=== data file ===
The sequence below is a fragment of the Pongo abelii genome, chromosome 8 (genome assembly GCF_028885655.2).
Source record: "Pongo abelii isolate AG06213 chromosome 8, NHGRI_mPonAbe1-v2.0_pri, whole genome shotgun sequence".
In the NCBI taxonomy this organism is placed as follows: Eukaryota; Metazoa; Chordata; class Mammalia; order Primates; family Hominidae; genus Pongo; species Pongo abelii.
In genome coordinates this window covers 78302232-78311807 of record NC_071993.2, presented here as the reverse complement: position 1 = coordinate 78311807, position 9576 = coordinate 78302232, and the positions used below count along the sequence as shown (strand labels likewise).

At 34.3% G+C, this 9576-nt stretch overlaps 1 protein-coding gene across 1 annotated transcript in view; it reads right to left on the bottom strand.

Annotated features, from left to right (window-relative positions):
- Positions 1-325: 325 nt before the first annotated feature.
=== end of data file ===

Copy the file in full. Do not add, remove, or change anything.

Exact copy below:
The sequence below is a fragment of the Pongo abelii genome, chromosome 8 (genome assembly GCF_028885655.2).
Source record: "Pongo abelii isolate AG06213 chromosome 8, NHGRI_mPonAbe1-v2.0_pri, whole genome shotgun sequence".
In the NCBI taxonomy this organism is placed as follows: Eukaryota; Metazoa; Chordata; class Mammalia; order Primates; family Hominidae; genus Pongo; species Pongo abelii.
In genome coordinates this window covers 78302232-78311807 of record NC_071993.2, presented here as the reverse complement: position 1 = coordinate 78311807, position 9576 = coordinate 78302232, and the positions used below count along the sequence as shown (strand labels likewise).

At 34.3% G+C, this 9576-nt stretch overlaps 1 protein-coding gene across 1 annotated transcript in view; it reads right to left on the bottom strand.

Annotated features, from left to right (window-relative positions):
- Positions 1-325: 325 nt before the first annotated feature.